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Pig prices rise following prolonged period of decline

Pig prices are starting to see an upturn thanks to a number of factors including a favourable exchange rate and strong demand from China.


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Pig prices are starting to see an upturn thanks to a number of factors including a favourable exchange rate and strong demand from China.

 

Agriculture and Horticulture Development Board (AHDB) and Quality Meat Scotland (QMS) said the opening week of May was the fifth consecutive week, and seventh week in nine, to see an increase in the GB Standard Pig Price (SPP).

 

These increases mean the SPP has risen by more than 2.6p/kg from its low point in the week ending March 19 to reach 114.7p/kg deadweight in the week ending May 7.

 

It comes after a prolonged period of declining farmgate prices.

 

AHDB Pigs market specialist manager Stephen Howarth said while the upturn was not dramatic, it was positive and would bring some hope to producers.

 

“We are still a long way from recovery but the signs are there and we would expect to see prices going up in the next few weeks,” said Mr Howarth.

 

“There is a seasonal factor at play, with a reduction in pigs at this time of year but the exchange rate has helped across all sectors.


“Last year was particularly difficult due to the strength of the pound but we now see a narrowing gap between the domestic price and prices across the continent. This means there is less of an incentive for retailers to source pork imports.

 

“Strong demand from China means our exports are booming, so that is helping to improve prices.”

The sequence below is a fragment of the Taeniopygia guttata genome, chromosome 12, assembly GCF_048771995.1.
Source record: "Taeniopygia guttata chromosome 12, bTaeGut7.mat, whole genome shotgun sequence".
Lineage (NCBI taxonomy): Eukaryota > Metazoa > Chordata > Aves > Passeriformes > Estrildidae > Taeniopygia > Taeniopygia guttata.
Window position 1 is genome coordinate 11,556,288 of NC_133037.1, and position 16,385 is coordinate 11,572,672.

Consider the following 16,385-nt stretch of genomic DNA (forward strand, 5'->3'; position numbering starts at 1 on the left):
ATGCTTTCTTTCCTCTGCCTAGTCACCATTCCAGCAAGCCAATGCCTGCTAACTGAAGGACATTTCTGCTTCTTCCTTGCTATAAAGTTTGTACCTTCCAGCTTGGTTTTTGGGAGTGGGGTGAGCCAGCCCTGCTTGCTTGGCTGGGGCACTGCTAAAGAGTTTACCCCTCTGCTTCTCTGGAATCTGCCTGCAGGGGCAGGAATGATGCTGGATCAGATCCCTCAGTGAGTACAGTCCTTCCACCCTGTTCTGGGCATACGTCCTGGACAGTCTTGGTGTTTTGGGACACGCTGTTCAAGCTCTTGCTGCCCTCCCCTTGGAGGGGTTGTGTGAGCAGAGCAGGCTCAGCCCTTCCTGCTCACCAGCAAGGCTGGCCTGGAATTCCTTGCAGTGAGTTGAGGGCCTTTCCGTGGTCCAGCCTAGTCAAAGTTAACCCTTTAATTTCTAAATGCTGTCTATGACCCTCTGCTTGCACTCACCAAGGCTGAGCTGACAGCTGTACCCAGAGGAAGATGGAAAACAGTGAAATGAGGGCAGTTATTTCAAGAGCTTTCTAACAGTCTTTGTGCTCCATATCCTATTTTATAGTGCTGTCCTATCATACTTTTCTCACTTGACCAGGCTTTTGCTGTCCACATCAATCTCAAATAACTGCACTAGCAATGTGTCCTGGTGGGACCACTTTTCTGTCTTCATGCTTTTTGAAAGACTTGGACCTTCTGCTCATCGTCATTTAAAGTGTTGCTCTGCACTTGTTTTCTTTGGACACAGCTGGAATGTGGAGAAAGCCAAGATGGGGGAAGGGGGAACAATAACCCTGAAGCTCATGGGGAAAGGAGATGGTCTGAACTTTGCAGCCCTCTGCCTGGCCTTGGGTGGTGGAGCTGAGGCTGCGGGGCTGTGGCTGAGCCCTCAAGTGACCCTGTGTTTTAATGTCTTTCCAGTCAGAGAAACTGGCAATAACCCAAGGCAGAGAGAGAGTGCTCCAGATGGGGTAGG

QMS senior economics analyst Iain Macdonald said while the number of pigs being supplied to abattoirs had fallen back since Easter, lighter carcase weights had also been reported.

 

“In the SPP sample, the average carcase weighed 82.8kg during the first week of May, down from 83.7kg in the week ending March 19,” he said.

 

“As a consequence of lighter carcase weights, the volume of pigmeat produced will have tightened more significantly than slaughter numbers, placing additional upwards pressure on the market.”

 

The result of lower carcase weights has meant that while per kilo farmgate prices have risen by 2.3 per cent between mid-March and early May, the price of the average carcase rose more slowly, up 1.2 per cent to £94.94.

 

“The flip side of this is that higher carcase weights than last year mean the average carcase price is down by 12 per cent year-on-year compared with the 13 per cent decline in per kilo prices,” added Mr Macdonald.

 

“However, in the same period last year, there was a similar tightening of weekly pigmeat supplies yet the SPP was still edging lower.

"The difference this year is that reports from the demand side have been better.”

 


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